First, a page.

Anyone, even Judge Joel Pearce, could be a martial arts hero in the '70s.
"To call someone a hero means that all their personality traits and actions exhibit ones of a hero." -Jimmy Wang Yu
The above quote should give you a sense of the level of depth, attention and sophistication required to watch Knight Errant. That's not a bad thing though. Two old-school kung-fu icons, three avenging brothers, an evil grandmother, a blind sister, and a heroic taxi driver…what's not to like?
Facts of the Case
When a Japanese officer kills himself after the escape of a Chinese prisoner during the occupation, his wife spends the next twenty years training their three sons, led by the particularly nasty Tatsuro (Yasuaki Kurata, So Close). Their entire childhoods are spent training to kill the man who caused the death of their father…
Who turns out to be a pretty nice guy named Lin Ming Chung, trying to scrape the money together to get an operation for his blind daughter. Now, the only thing that stands between him and certain death is his son Huo-Shan (Jimmy Wang Yu, Master of the Flying Guillotine), a headstrong taxi driver who tends to get into fights.
Back in the '60s, anyone could be a martial arts hero. An actor didn't have to train for years in seclusion to develop his skills, and he didn't necessarily have to be a Shaolin monk. In these old kung-fu movies, everyone knew how to fight, and the hero could simply be a taxi driver. Bruce Lee's popularity changed all that, when suddenly a hero needed to battle his or her way through wave after wave of incompetent losers.
But Knight Errant returns to an older style. When Huo-Shan gets into a scuffle at a local bar over a taxi fare, everyone gets into the action, and everyone fights on equal ground—even the white guys. Although these battles lack the virtuosity and polish of later martial arts movies, there's something really cool about these rough, inventive, fast-paced fights. Thanks to a wide range of locations, these sequences never get repetitive, and they make great use of the environment. It's easy to see the influence that Jackie Chan later picked up for his own action scenes (though he did it all so much better). The best of these is at a lumber yard, where groups of fighters need to balance on the logs in a death defying game of chicken.
Although the film is full of action sequences, it never gets heavy handed. There aren't many deaths, and when characters are killed, it is done in freeze frame, to keep things from getting too grisly. It certainly avoids the graphic one-upmanship that was going on in the era's wu xia films. This lightness creates a fun tone that runs through the whole film. The levity is aided by the characters (even the death squad is fairly funny) and situations. Huo-Shan feels obligated to pay the medical bills of the people he gets into fights with, even if they were clearly in the wrong. The soundtrack helps a lot, too, blaring out more wah pedal guitar and cheesy horn riffs than Shaft. The camera angles and sound effects are highly exaggerated, too, and it's an easy movie to get lost in if you let it.
The Rebuttal Witnesses
For every great action scene and camera angle, there is another scene that just doesn't work. The subplot involving Huo-Shan's girlfriend being seduced at the grocery store doesn't work, and it eats up major screen time. When the death squad arrives after twenty years of hard training to kill Huo-Shan's father, they decide it would be best to make the deaths look like an accident. What? That's not what I stuck Knight Errant on to see. The subsequent scenes are mildly funny, but it creates a long gap in the action.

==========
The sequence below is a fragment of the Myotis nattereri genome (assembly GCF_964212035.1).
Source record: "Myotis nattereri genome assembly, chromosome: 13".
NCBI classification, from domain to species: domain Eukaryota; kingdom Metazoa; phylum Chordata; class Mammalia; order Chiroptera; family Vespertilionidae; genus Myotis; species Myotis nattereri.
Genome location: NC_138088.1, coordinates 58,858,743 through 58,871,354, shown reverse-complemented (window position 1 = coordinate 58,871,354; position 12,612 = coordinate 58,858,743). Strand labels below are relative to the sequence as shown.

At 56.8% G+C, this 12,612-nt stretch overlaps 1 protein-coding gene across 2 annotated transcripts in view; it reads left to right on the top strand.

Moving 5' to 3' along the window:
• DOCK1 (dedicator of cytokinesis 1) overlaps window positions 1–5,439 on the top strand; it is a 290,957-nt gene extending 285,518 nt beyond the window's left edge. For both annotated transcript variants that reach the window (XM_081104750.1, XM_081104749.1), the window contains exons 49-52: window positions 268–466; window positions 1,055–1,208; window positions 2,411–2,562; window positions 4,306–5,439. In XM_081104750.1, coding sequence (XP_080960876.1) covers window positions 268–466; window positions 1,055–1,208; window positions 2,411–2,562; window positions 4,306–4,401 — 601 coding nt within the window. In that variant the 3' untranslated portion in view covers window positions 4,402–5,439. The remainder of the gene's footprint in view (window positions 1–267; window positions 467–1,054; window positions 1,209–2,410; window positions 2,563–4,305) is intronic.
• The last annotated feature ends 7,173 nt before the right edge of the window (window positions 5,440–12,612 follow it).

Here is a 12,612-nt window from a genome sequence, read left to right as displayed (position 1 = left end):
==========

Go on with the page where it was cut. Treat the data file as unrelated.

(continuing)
Some of the shots are just as annoying. While the action sequences feature great cinematography, the constant zooming through the rest of the film had me reaching for the Gravol.
The transfer is an acceptable attempt by Pathfinder. The print is very old, and most scenes are covered in dirt and scratches. The color is strong, though, with good saturation and decent black levels. I suspect this is the clearest Knight Errant has looked since its theatrical showing, and I'm not sure it deserves a Criterion-level cleanup.
The sound doesn't fare as well as the picture. Both the original Chinese track and the English dub are in mono, and they don't sound great. There's an audible hiss through the whole film, the dialogue is hazy, and the music lacks the bass response it deserves, especially the original track.
The disc has a few extras. An interview with Jimmy Wang Yu, now much older, is worth watching. He doesn't answer any of the questions he is asked, but he does talk about interesting things involving the film industry of the time. There is also a commentary track by two critics for Box Office magazine, who point out obvious things but also discuss details about the martial arts film industry which many viewers won't be familiar with.
A product from a simpler time, Knight Errant is sure to please fans of old school kung-fu action. Bolstered by a cheesy '70s soundtrack and plenty of inventive fight scenes, it's easy to turn a blind eye to the lousy script and scenes that just don't work. This DVD is a fine way to experience this film, and even throws some special features in to boot. Check it out.
Knight Errant isn't a great film, and it's not even a classic martial arts picture. It's tons of fun, though, and has been treated well by Pathfinder. Not guilty.
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